Senior Caregiver/ Companion. Cook, run errands, reliable with references. Kind, considerate and patient. Call Marianne in San Ramon at 925-858-4758.

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Community News & Information

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Publisher/Editor – Denise Rousset Chief Financial Officer – Jeff Gummere Writer, Auto – David & Judy Colman Graphic Designer – Laurie Prindle Assistant Editor – Jason Bellini 390 Diablo Road, Suite 145 Danville, CA 94526 925-820-6047 Website:


F e b r u a r y

F e b r u a r y

F e b r u a r y

F e b r u a r y

For additional Community Events visit: If your event is not listed... Please do so by clicking on CALENDAR and Post an Event

We hope to see you there! ANNOUNCEMENTS Contra Costa County Library Launches Discover & Go: Reserve & Print Museum Passes Online A first of its kind, Discover & Go provides access to passes that can be printed online rather than traditional physical passes that must be picked up and returned to the Library. Each Discover & Go pass expires immediately after the reservation date – no returns required and no possibility for overdue fines! This unique program allows library users to make reservations online by date or by venue and immediately print out a pass or print later for free at any library. Customers without internet access can reserve a pass by telephone or in person. Library cardholders can reserve up to two passes at one time from a growing list of destinations. Discover & Go website: Afterschool Enrichment Class Enrollment San Ramon Parks & Community Services provides educational opportunities at every elementary in San Ramon! Enhance your child’s educational experience and ignite their passion for art, drama, music, science, sports and much more. Most classes begin the week of January 31. Visit the website at for a complete list of classes, dates, descriptions, fees and registration options. Registration is now open! Now – February 28 Exhibit of acrylic paintings by Roger Sperling 4:30pm, February 5, opening reception. Refreshments will be served. Sperling looks for interesting painting subjects—of places he has been or sights he has seen— and uses photographs as a jumping off point for his paintings. Ygnacio Valley Library, 2661 Oak Grove Rd., Walnut Creek. Information: 938-1481. Now - March 5 Honoring Valley Veterans
 Heroes in Defense of Freedom Uniforms with gear, military memorabilia
 and artifacts, Kids’ Korner. Located at the corner of Railroad and Prospect Avenues in Downtown Danville. Call for open hours: 837-3750 Now – March 10 Heart Throb Exhibit Tues-Sat: 11am-5pm. What is your “heart throb”? Artists work to express what they love or capture a moment in time, creating art that will resonate with a viewer and allow them to share the artist’s experience. Free. Lafayette gallery, 50 Lafayette Circle, Lafayette. Information: 2842788. February 7 “DRUMMM” Fun at the Walnut Creek Library 4pm. Drums and other child-friendly rhythm instruments will be provided for all attendees. DRUMMM brings to their programs years of experience working with people from vast backgrounds in every imaginable setting and everyone is guaranteed a drumming experience to remember!. Free. The first 100 people will be admitted. Walnut Creek Library, 1644 N. Broadway, Walnut Creek. Information: 977-3340. February 9 Surefire Strategies for Job Seekers Over 50 6:30pm. Are you unemployed, over fifty, and feeling frustrated by the lack of opportunities you’re finding? An informative workshop with Eileen Williams. Ms. Williams has a Master’s Degree in Career Development and twenty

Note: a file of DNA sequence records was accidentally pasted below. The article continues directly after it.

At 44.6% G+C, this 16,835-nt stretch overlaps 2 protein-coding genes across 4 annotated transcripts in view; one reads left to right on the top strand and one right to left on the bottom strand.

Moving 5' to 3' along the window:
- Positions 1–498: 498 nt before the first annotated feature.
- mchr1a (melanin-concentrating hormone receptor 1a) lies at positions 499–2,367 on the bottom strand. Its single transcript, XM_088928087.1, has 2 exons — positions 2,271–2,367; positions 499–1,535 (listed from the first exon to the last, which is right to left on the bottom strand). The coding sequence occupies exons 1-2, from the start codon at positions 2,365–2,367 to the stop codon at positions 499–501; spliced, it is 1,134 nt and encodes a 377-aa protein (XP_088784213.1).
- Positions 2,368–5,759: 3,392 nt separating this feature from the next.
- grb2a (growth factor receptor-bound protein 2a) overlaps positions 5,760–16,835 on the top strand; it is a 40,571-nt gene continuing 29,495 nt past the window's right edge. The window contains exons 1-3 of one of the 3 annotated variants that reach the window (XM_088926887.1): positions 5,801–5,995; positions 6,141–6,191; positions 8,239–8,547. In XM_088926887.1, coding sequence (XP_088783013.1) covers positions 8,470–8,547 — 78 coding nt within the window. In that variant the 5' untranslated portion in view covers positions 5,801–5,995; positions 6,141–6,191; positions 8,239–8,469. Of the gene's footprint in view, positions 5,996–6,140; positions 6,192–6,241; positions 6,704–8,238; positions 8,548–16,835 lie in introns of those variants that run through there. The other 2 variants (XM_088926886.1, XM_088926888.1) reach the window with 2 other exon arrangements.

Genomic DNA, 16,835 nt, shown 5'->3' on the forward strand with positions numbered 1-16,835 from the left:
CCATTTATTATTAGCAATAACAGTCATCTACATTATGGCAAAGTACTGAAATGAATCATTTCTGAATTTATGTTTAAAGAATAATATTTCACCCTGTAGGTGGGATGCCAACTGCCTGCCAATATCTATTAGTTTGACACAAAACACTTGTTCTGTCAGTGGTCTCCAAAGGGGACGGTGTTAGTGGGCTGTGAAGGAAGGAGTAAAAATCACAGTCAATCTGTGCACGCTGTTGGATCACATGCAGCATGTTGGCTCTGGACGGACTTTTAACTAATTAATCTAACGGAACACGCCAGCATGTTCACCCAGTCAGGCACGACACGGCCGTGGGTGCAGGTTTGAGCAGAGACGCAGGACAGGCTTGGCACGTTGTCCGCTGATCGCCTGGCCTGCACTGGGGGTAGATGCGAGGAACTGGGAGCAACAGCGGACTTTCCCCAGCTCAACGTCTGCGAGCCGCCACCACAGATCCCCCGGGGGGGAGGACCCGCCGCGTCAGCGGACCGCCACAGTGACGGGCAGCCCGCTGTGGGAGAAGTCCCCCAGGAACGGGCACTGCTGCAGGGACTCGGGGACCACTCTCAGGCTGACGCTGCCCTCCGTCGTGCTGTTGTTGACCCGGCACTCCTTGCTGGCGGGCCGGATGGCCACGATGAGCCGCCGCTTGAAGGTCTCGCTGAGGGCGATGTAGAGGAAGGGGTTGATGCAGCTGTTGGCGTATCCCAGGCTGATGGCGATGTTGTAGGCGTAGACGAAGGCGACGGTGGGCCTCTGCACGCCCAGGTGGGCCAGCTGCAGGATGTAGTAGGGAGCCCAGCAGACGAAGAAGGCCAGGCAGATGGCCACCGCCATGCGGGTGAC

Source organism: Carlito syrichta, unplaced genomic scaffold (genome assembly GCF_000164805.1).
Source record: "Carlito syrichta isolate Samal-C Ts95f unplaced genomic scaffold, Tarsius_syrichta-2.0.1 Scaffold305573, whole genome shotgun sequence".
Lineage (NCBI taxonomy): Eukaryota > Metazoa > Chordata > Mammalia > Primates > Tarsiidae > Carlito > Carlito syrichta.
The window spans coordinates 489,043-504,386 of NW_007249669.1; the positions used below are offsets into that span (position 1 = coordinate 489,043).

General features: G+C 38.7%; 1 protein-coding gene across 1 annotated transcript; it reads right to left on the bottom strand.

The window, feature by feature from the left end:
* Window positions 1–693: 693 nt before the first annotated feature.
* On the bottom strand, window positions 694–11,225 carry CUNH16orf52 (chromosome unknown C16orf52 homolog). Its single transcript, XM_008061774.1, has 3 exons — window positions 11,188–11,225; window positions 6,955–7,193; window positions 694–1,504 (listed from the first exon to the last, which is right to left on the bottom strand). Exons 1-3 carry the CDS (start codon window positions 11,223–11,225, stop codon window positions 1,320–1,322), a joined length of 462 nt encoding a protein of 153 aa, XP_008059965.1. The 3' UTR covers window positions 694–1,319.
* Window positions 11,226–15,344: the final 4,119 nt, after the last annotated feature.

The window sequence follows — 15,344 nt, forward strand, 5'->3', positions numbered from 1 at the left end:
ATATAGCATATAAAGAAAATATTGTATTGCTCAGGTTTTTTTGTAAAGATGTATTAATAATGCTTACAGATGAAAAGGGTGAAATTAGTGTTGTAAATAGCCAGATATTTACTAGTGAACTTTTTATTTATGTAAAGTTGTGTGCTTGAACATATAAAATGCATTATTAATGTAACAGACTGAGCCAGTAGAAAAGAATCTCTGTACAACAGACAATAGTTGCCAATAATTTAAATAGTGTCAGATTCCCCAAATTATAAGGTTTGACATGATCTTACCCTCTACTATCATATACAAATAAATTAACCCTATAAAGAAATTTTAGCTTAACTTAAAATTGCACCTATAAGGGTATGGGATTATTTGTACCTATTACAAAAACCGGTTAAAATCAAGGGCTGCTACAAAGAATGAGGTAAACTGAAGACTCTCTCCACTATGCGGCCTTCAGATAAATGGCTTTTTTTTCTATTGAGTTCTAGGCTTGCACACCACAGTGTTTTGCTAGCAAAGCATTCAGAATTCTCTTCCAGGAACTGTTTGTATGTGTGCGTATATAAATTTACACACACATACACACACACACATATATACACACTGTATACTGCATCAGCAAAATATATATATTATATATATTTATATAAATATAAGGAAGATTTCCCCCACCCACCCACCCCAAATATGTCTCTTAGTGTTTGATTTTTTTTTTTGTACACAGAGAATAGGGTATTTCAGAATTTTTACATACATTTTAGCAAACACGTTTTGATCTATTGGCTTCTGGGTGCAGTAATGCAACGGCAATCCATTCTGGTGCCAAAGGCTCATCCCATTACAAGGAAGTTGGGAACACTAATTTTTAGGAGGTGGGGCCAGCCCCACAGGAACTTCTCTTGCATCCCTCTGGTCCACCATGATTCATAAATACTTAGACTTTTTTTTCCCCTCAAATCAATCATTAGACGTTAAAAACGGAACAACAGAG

years experience as a job search specialist, career/life transition counselor, speaker, and writer. Free. Walnut Creek Library, 1644 North Broadway, Walnut Creek. Information: 977-3340. February 10, 17 & 24 Diabetes Self-Management Series 2:30-4:30pm. The classes will be held on four Thursday afternoons. Classes will present an overview of Type 1 and Type 2 diabetes, healthy eating, exercise, and complications. San Ramon Regional Medical Center building in the Blackhawk Conference Room, located at 6001 Norris Canyon Road, San Ramon. To enroll in the class, please call 275-6020, option 5. For more information: 275-6018. February 12 Victorian Valentine’s Day at Forest Home Farms 10am-2pm. Make an old-fashioned calling card, Valentine craft and enjoy Victorian-era refreshments. Do you know what the history of Valentine’s Day is? Make a special card for your sweetie in true Victorian style – they’ll be tickled pink! Forest Home Farms Historic Park, 19953 San Ramon Valley Blvd., San Ramon. Information: 973-3284. February 12 Diablo Ballet Angelina Ballerina Story Times 10:30am. Join the Diablo Ballet as they read the popular book Angelina Ballerina. One of Diablo Ballet’s apprentice dancers will be in costume to read the story to children. After the reading, you can have a complimentary picture taken with the dancer. These readings are part of Diablo Ballet’s new youth outreach program, the Prima Ballerina Club, which is open to children ages 3 - 13 and free to join. Walnut Creek Library, 1644 N. Broadway, Walnut Creek. Information: 943-1775 x 0. February 15 Your Next Travel Adventure: ALASKA! 6:30pm. Tips and travel advice from the author of Great Destinations: The Alaskan Panhandle. The slide talk will guide you to the fiords, forests, glaciers, quirky towns and totem poles of the 49th state’s panhandle. This stretch, from Ketchikan to Yakutat, is the region most visited by tourists. Most of them come by cruise ship. Free. Ygnacio Valley Library, 2661 Oak Grove Rd., Walnut Creek. Information: 938-1481.